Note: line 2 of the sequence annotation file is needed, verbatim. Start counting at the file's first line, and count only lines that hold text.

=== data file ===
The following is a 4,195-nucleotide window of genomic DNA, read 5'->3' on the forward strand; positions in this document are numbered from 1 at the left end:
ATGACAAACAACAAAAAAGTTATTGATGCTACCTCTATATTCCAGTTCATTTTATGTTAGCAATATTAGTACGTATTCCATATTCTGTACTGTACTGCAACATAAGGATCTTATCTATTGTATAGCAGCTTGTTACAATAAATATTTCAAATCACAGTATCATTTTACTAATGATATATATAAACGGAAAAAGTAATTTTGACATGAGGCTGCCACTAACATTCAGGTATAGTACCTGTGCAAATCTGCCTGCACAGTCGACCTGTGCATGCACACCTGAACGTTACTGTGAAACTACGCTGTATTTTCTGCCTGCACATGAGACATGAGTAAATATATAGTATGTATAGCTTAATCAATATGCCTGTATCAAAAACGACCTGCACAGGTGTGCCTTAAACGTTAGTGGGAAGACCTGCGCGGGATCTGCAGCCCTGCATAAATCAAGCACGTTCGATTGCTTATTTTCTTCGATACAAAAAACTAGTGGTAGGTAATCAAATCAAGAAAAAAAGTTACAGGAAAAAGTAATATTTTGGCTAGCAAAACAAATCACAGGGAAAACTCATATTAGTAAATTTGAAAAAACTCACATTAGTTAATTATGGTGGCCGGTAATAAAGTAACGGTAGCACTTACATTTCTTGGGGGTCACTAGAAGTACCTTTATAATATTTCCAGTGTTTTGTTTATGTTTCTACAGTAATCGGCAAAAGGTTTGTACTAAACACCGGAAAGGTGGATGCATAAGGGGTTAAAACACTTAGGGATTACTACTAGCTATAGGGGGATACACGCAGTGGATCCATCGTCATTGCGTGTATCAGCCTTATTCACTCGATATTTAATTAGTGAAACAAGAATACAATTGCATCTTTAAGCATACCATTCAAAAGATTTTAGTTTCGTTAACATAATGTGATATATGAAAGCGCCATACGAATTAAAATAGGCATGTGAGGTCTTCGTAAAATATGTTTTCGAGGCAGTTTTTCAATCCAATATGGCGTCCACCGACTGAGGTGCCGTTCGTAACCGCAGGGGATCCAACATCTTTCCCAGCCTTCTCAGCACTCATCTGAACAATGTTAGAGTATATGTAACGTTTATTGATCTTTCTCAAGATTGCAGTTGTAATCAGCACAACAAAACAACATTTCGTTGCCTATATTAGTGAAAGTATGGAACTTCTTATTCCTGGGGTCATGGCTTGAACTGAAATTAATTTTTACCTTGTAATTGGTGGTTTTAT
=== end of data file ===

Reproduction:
ATGACAAACAACAAAAAAGTTATTGATGCTACCTCTATATTCCAGTTCATTTTATGTTAGCAATATTAGTACGTATTCCATATTCTGTACTGTACTGCAACATAAGGATCTTATCTATTGTATAGCAGCTTGTTACAATAAATATTTCAAATCACAGTATCATTTTACTAATGATATATATAAACGGAAAAAGTAATTTTGACATGAGGCTGCCACTAACATTCAGGTATAGTACCTGTGCAAATCTGCCTGCACAGTCGACCTGTGCATGCACACCTGAACGTTACTGTGAAACTACGCTGTATTTTCTGCCTGCACATGAGACATGAGTAAATATATAGTATGTATAGCTTAATCAATATGCCTGTATCAAAAACGACCTGCACAGGTGTGCCTTAAACGTTAGTGGGAAGACCTGCGCGGGATCTGCAGCCCTGCATAAATCAAGCACGTTCGATTGCTTATTTTCTTCGATACAAAAAACTAGTGGTAGGTAATCAAATCAAGAAAAAAAGTTACAGGAAAAAGTAATATTTTGGCTAGCAAAACAAATCACAGGGAAAACTCATATTAGTAAATTTGAAAAAACTCACATTAGTTAATTATGGTGGCCGGTAATAAAGTAACGGTAGCACTTACATTTCTTGGGGGTCACTAGAAGTACCTTTATAATATTTCCAGTGTTTTGTTTATGTTTCTACAGTAATCGGCAAAAGGTTTGTACTAAACACCGGAAAGGTGGATGCATAAGGGGTTAAAACACTTAGGGATTACTACTAGCTATAGGGGGATACACGCAGTGGATCCATCGTCATTGCGTGTATCAGCCTTATTCACTCGATATTTAATTAGTGAAACAAGAATACAATTGCATCTTTAAGCATACCATTCAAAAGATTTTAGTTTCGTTAACATAATGTGATATATGAAAGCGCCATACGAATTAAAATAGGCATGTGAGGTCTTCGTAAAATATGTTTTCGAGGCAGTTTTTCAATCCAATATGGCGTCCACCGACTGAGGTGCCGTTCGTAACCGCAGGGGATCCAACATCTTTCCCAGCCTTCTCAGCACTCATCTGAACAATGTTAGAGTATATGTAACGTTTATTGATCTTTCTCAAGATTGCAGTTGTAATCAGCACAACAAAACAACATTTCGTTGCCTATATTAGTGAAAGTATGGAACTTCTTATTCCTGGGGTCATGGCTTGAACTGAAATTAATTTTTACCTTGTAATTGGTGGTTTTAT